Australian Economy

The world’s largest known plant discovered off Australian coast

A seagrass meadow spanning more than 111 miles in western Australia is a single plant — and the world’s largest known organism, according to a study published this week.

The big picture: “Nature is amazing if you don’t disturb it,” says Elizabeth Sinclair, an evolutionary biologist at the University of Western Australia and a co-author of the study published in the Proceedings of the Royal Society B.

Details: DNA analysis revealed the meadow in Shark Bay was a single plant made from clones that grow from rhizomes, a type of stem that extends in the sand in multiple directions.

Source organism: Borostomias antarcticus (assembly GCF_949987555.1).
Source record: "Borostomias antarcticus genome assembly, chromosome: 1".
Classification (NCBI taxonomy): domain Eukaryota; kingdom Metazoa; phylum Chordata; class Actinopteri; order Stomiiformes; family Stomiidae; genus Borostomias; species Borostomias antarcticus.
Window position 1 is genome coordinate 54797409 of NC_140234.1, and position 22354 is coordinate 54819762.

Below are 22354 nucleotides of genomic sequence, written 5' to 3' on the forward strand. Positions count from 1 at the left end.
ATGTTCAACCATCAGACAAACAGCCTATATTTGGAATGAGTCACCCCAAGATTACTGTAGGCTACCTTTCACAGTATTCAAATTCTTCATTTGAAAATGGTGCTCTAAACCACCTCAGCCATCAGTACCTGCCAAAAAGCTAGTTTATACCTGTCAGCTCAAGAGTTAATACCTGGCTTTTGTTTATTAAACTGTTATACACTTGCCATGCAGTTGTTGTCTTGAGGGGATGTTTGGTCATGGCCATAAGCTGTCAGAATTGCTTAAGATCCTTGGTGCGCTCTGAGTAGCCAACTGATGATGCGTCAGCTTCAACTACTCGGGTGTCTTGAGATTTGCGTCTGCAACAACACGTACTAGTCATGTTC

• It takes up about 77 square miles and the researchers estimate it is 4,500 years old.

The intrigue: Normally, seagrass (P. australis) commonly found in the region has 20 chromosomes, but the large clone has 40 chromosomes.

  • “That effectively doubles the amount of [genetic] variation,” Sinclair says. “Having all this extra variation likely gives it an advantage to coping with a wider range in environments, including the large change in salinity, or saltiness, of the water.”

What’s next: The team is now looking at how different pieces of the plant can live in different local environments with varying amounts of salt, Sinclair says.

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